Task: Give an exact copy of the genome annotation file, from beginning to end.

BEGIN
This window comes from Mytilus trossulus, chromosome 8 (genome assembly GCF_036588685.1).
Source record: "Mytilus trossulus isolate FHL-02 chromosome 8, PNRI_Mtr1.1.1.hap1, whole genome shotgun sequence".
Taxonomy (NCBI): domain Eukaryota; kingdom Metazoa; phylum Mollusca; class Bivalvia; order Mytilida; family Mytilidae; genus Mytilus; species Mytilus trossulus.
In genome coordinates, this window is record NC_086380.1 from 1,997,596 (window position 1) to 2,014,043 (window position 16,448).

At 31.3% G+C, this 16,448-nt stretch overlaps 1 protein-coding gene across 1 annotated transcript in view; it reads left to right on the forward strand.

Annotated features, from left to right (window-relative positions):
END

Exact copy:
This window comes from Mytilus trossulus, chromosome 8 (genome assembly GCF_036588685.1).
Source record: "Mytilus trossulus isolate FHL-02 chromosome 8, PNRI_Mtr1.1.1.hap1, whole genome shotgun sequence".
Taxonomy (NCBI): domain Eukaryota; kingdom Metazoa; phylum Mollusca; class Bivalvia; order Mytilida; family Mytilidae; genus Mytilus; species Mytilus trossulus.
In genome coordinates, this window is record NC_086380.1 from 1,997,596 (window position 1) to 2,014,043 (window position 16,448).

At 31.3% G+C, this 16,448-nt stretch overlaps 1 protein-coding gene across 1 annotated transcript in view; it reads left to right on the forward strand.

Annotated features, from left to right (window-relative positions):